David Cameron calls for pre-election private sector pay boost

labour_prime_minister09:23 Tuesday 10th February 2015
BBC Radio Cambridgeshire

PAUL STAINTON: When was the last time you had a payrise? Well never fear, because DC David Cameron is urging business leaders today to give their staff payrises. He will say that economic conditions have not been this good for such a long time. Well with us this morning to discuss what David Cameron has had to say about this is Darren Fower, LibDem Parliamentary candidate for Peterborough. Morning sir.
DARREN FOWER: Good morning Paul.
PAUL STAINTON: We’ve got Daniel Zeichner with us as well. He’s the Labour Parliamentary candidate for Cambridge. Morning Daniel.
PAUL STAINTON: And Vicky Ford, who’s the Conservative MEP for the East of England. Morning Vicky.
VICKY FORD: Morning.
PAUL STAINTON: He’s set the cat among the pigeons hasn’t he, DC this morning? We’re all going to get a payrise. I’m looking forward to it Vicky.
VICKY FORD: Oh well, it is the case that we are now the fastest growing economy in the Western world, and that’s all due to the Long Term Economic Plan working. And I think people would like to see pay rise, and this is the Prime Minister encouraging businesses to realise that the situation is looking better than it’s done for a while. And if they can afford to, let’s put some of that money back in people’s pockets.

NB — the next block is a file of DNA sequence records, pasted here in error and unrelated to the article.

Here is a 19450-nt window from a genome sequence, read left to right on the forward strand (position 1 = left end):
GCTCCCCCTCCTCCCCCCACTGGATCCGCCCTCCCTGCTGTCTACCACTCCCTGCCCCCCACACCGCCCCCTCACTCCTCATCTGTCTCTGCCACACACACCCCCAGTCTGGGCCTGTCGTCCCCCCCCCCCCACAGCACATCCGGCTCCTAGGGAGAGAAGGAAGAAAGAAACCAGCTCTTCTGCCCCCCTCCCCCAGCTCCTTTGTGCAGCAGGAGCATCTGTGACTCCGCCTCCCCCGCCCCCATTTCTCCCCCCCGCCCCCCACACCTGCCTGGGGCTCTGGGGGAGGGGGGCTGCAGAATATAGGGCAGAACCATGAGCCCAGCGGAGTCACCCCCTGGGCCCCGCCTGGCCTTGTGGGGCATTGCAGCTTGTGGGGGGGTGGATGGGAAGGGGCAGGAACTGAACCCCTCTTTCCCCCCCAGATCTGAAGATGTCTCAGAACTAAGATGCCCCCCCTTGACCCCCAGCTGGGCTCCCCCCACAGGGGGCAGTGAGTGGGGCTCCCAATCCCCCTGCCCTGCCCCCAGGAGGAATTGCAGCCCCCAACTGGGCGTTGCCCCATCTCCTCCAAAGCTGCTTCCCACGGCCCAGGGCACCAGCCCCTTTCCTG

PAUL STAINTON: Is he going to lead by example and put pensions up for pensioners,. give them a payrise?
VICKY FORD: This is looking at the private sector, not the public sector.
VICKY FORD: Because of course the public sector, you know, we still need to keep working on this debt and deficit, and correcting that mess that we were left behind by the last Government. So this is saying to the private sector, to businesses, growth is coming. They’ve done a good job. We’ve got two million more new jobs created by businesses. We’ve obviously given people a tax cut. 27 million people have benefited for that tax cut. That’s at the lowest end of pay.
PAUL STAINTON: But if things are so good Vicky, why doesn’t he practice what he preaches?
VICKY FORD: Well he is saying now it’s time for the private sector to also deliver on giving benefits. He has practiced what he’s preaching in that he has put the money through his low taxes into 27 million pockets. So your pay slip is looking better at the bottom line. But he’d like the businesses to start making it look better at the top line.
PAUL STAINTON: Good news Daniel, isn’t it, that the economy is doing so well? Good news that we can all afford as a small business, medium business, to give our employees a payrise apparently.
DANIEL ZEICHNER: Well the hypocrisy is just breathtaking, isn’t it? Cameron is the boss of millions of workers in this country, National Health Service workers for instance. And has he even followed the advice of his own independent pay review body? Not at all. So what he’s doing is he’s ambling out of his champagne reception from last night, wandering along to the Chambers of Commerce, and just basically saying to Britain’s hard working business leaders, you should do it. I’m not prepared to do it. And don’t forget that people are now something like £1600 a year worse off. This is going to be the first time that people have gone into a General Election worse off than at the last election. We’ve got 1.4 million people on zero-hours contracts. Frankly Cameron is not going to deliver on any of this. It’s just a pre-election speech, and I hope people will see through it.